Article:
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This page is an attempt to collect all the information about clock and timing updated at December 2011.

You can read the full thread on the freeswitch-dev mailing list with the subject: "Epoch current time difference" [](

Anthony Minessale says:

FS is keeping it's own time using the monotonic clock in the kernel which is the same mechanism as the system time so your machine probably keeps bad time.

Allowing any software to trust the system time is very dangerous. Something that was depending on the system time to calculate a duration etc can be considerably compromised if the time suddenly changes by hours or years in either direction. Things like daylights savings time can break CDR etc.

The clock in FS is the onboard monotonic clock and the offset to real time is preserved. If you want FS to sync to system time when desired there are commands to perform this operation.

Michael Giagnocavo says:

Daylight saving should never modify the time, as for anything like this, one should be using UTC time, or local time with a UTC offset. Any software that computes a duration differently because of DST cannot blame the system: it is very, very, broken.

The only reason I can think of for the time values to jump around is if your clock is way out of sync and you force a large NTP jump. But in that case, you’re sorta out of luck anyways.

So what if you use NTP server on your system? AFAIK on virtual environments such as vmware even if you install vmware tools you still have to sync to a NTP server to keep your time correct. For more info on timekeeping try for example a google search like: "vmware timekeeping".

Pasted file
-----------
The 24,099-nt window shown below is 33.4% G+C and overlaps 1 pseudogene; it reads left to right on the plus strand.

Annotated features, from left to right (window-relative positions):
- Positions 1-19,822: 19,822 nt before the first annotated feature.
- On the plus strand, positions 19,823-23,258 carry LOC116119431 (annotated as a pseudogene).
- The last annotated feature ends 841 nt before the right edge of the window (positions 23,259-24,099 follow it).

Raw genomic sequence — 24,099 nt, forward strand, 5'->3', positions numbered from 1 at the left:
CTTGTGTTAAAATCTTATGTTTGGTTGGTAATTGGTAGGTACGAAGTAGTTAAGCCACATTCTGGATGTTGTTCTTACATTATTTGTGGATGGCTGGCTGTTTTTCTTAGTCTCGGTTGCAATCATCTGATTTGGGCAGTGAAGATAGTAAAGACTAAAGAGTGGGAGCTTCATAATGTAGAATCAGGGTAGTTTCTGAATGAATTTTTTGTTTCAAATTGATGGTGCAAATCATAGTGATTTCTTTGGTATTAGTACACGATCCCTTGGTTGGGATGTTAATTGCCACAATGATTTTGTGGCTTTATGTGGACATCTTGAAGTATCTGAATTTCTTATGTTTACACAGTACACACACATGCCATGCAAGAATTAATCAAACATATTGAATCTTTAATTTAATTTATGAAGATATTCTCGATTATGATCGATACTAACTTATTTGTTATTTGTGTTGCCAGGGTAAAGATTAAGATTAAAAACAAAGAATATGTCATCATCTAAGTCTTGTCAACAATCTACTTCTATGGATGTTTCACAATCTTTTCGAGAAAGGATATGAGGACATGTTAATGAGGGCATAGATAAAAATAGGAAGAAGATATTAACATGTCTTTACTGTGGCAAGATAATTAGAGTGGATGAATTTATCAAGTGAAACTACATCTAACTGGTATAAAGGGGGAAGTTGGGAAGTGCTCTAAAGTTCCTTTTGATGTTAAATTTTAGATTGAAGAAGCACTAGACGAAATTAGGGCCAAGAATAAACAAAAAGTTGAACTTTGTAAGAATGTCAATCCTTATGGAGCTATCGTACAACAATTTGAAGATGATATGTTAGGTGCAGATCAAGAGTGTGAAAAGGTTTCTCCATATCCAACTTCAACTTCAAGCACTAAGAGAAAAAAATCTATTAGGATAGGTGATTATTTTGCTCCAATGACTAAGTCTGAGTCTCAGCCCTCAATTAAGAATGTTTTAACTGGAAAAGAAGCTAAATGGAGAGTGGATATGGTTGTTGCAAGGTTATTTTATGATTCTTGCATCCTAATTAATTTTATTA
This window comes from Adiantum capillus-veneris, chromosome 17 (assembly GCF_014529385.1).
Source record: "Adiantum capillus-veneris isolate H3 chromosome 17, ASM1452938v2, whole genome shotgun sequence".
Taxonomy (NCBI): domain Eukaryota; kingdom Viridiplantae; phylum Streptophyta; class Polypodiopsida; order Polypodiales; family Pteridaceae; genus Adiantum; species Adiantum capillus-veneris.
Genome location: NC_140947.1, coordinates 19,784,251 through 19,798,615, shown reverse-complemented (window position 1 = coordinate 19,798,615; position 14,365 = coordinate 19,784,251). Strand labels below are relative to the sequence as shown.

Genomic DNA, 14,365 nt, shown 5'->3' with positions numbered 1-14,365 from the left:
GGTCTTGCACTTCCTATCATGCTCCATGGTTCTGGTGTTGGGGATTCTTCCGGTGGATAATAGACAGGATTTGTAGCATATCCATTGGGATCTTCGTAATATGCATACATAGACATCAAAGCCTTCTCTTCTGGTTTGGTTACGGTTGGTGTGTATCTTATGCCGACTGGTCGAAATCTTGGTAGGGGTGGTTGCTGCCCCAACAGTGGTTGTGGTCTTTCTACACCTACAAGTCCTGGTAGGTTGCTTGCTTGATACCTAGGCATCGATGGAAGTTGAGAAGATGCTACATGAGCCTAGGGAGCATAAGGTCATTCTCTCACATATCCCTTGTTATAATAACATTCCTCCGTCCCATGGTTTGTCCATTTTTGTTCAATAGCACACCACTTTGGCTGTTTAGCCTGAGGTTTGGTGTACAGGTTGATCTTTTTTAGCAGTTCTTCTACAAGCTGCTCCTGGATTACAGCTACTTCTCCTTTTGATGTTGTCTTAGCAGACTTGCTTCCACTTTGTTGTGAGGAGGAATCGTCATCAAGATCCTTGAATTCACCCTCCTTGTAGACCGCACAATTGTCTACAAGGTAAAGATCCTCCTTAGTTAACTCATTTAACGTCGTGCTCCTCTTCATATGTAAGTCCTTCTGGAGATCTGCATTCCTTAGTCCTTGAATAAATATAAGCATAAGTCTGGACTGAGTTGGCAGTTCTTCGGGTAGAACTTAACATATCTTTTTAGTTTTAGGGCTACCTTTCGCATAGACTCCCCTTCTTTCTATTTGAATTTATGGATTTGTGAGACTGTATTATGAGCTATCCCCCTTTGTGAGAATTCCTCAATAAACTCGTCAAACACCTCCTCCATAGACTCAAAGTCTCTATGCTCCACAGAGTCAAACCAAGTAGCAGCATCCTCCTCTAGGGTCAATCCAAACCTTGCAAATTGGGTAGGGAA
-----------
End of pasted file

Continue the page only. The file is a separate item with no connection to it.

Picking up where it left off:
Anthony Minessale says:

Most likely you are using something like ntp to sync your system clock, if so you should also sync the FS clock (e.g. fsctl sync_clock) when you change the ntp time. FreeSWITCH will only run as good as a VE can perform.

It is perfectly safe to use it in production but we WILL NOT support performance issues related to running in a VE because there are too many variables and emulations present to know the root cause of any particular performance issue. Our community conference server is a VE but its openvz which has proven the most reliable VE to run FreeSWITCH under that we have tested.

Especially with current FS HEAD, it runs as expected on EC2 assuming you are choosing the correct image with full CPU power and the amazon linux OS.

There are some startup options and commands which are involved with this topic. Startup options explained by Anthony:

-nocal turns off the calibrating clock sequence executed at startup. It does several tests to find the number of microseconds you should sleep to get exactly 1 millisecond. Some systems are off in this respect and the test finds the optimal value, when you specify -nocal it just uses the default of exactly 1000 microseconds.

-nort essentially disables clock_nanosleep from being used as a method to sleep small amounts of time. On many systems this function is by far the most accurate but on many others its not. Its harder to test for this so we have to figure it out manually, really its mostly older boxes who need this.

On windows the default behaviour is a little different as explained by Peter: About Windows - yes, it will work as on Unix systems if starting with -monotonic-clock - it will use a true monotonic clock.

The commands to use to sync the FS clock with the system clock should be fsctl sync_clock (mod_commands#sync_clock)

There is another command to do the same "gracefully" when there are no active calls: fsctl sync_clock_when_idle.

You can use this command to check FreeSWITCH's date and time: strftime (mod_dptools#strftime). It returns the local system time. If format_string is not specified, it defaults to "%Y-%m-%d %T", eg. 2010-04-28 17:47:29